IN his book The Happiness Trap, Australian psychologist Russ Harris might as well have been writing about our relationship with Gaelic football.
Generally, we’re deeply unhappy with how the sport looks. Giving out about it is a national past-time.
Most people would agree that they want it to change. They just don’t know how or what to.
Harris’ theory is that half the problem with humanity is that there’s an internal expectation to feel happy all the time, when in reality happiness is not the natural emotional state of a human being.
It would remind you of the one Tommy Tiernan used to tell in his stand-up routine about the Irish trad session that would rise to the point of near-crescendo, and then fall back down because the musicians decided it was time for a sad song.
“You need a bit of sadness. You couldn’t be happy all the time. Not in this country anyway. You’d have no friends for a start. ‘Aw here he comes, the happy f***er.’”
There is no lasting state of happiness when it comes to Gaelic football.
But the sweet-spot where the X axis of improvement would meet the line from the Y axis of unpredictability was something sport didn’t realise it was speeding past until it was in the rear-view mirror.
Athletes the world over have not yet peaked in terms of what they can achieve, but most of the major sports have been left imbalanced by the advancements in performance.
Structures and rules that had done the job for hundreds of years have been bent and twisted out of shape by sports science.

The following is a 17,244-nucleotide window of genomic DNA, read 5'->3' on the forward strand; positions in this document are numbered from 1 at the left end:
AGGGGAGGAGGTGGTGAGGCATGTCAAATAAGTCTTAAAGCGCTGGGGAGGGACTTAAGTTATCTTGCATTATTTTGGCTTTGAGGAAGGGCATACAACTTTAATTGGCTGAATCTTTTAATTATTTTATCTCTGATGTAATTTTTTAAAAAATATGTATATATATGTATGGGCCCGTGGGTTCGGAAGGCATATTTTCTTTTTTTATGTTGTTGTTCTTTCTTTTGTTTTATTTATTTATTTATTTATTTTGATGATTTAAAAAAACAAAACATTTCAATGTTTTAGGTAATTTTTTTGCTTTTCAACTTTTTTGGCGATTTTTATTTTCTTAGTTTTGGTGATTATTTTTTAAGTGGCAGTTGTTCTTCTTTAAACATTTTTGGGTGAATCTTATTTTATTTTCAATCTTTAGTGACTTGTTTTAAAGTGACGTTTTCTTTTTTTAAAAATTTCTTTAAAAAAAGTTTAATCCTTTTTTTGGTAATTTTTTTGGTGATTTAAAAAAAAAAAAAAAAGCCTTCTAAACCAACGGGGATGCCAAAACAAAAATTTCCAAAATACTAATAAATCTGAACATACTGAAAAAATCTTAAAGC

There are loads of people out there that that’s a good thing for. The industries supported by elite sport continue to grow. Players themselves have been never been fitter or faster or stronger or more educated in their own field.
The single biggest thing that has changed in Gaelic football is the physical level that players are at.
Through the access to professional S&C coaches and nutritionists, a world of information and help is available for free.
Take Louth, for example. As much as Mickey Harte and Gavin Devlin have made the major difference, nobody in that camp would understate the impact Sharon Courtney has made.
The former Monaghan ladies’ captain came on board as their nutritionist. They went from a talk on nutrition every few months to having an expert on-hand at training in Darver once a week, and on the end of a phone any day.
The body composition of so many of their players has changed dramatically in the last few years.
They’re fitter and faster, so they can play a very different type of game than they’ve been used to. Reaching a Leinster final and the Sam Maguire competition represented significant improvement.
That kind of work has transformed Gaelic football and hurling because players are now able to cover greater distances during games.
In a piece on Brendan Rogers back in May, Gaelic Life journalist Mal McMullan revealed that his Slaughtneil clubmate had covered 17km in last year’s Ulster final, where he put Michael Murphy on the back foot and kicked 0-3 himself.
There is nothing as sure as if players are able to run, they’re going to run.
For those that wish to put up diversion signs for the path that Gaelic football is on, that is the single biggest barrier.
Players have the legs to both attack and to get back and defend, all day.
No matter what rule you impose, it won’t stop lads being able to run 12, 13, 14km in a game. And if they can cover it, they will.